7. stratigraphic framework of the Glenshaw

    link Martino, R. L., 2004, Sequence stratigraphy of the Glenshaw Formation(middle– late Pennsylvanian) in the central Appalachian basin, in :J. C. Pashin and R. A. Gastaldo, eds., Sequence stratigraphy,paleoclimate, and tectonics of coal-bearing strata: AAPG Studies in Geology 51, p. 1–28. size: about 6 Mb the emphasis is on sequence stratigraphy and (correlation of)paleosols: the need for a background of knowledge of these subjects lies in the gray area between "absolutely necessary" and "comes in handy"
  8. Found in coal seam

    I work in the coal mine in South western pa. Northern wv. I find petrified wood mostly fern tree piece but can't find much about them online. I also find what I think is pyrite.I know that they are mostly fern. They are out of the Pittsburgh seam and are around 330 million years old. Any other info would be appreciated.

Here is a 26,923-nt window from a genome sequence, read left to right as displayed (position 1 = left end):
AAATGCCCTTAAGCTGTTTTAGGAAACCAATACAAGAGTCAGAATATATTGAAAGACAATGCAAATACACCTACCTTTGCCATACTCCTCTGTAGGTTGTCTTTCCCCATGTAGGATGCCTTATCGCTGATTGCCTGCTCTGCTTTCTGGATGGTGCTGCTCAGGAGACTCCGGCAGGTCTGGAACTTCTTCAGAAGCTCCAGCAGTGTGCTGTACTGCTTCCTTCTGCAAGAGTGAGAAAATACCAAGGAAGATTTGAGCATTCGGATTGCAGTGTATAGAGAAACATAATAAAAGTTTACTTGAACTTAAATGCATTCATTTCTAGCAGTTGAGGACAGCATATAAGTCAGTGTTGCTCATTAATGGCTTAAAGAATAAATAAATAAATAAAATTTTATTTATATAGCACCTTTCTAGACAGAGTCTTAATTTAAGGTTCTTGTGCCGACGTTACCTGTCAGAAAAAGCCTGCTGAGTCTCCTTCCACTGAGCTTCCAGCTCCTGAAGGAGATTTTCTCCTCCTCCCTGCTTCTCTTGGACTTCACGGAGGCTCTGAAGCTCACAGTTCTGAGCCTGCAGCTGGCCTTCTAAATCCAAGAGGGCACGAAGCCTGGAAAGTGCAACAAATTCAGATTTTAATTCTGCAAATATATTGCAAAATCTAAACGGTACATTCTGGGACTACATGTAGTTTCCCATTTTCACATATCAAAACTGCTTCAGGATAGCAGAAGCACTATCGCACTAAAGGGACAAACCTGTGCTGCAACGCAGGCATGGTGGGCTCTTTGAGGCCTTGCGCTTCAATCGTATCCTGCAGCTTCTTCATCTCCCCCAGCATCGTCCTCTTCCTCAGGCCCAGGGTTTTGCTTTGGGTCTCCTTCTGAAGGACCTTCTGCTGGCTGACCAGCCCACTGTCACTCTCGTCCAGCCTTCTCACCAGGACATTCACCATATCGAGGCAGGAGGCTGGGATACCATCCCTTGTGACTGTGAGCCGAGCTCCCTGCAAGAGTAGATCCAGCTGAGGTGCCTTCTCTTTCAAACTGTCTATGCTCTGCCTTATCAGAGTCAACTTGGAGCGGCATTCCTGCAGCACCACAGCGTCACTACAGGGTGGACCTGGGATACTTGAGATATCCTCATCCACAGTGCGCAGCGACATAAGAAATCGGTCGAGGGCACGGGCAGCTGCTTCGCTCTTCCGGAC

9. What does this mean?

    When walking along titlow beach in WA (Eocene time period) and we find coal buried in the side of a cliff. Does this mean there was a plant there? bacteria? Tree bark? How did this get here? Also when walking along a Covington river far from the ocean in WA, we find a perfect stripe of coal on the side of a sedimentary rock wall. We can dig it out and it goes back very far. Does this mean that it was the bottom of a lake, ocean or forest where plenty of plants died and were covered in sediment? How did this coal even get here. Does this mean there might be fossils nearby?
  10. Mess of Things I need Identifyed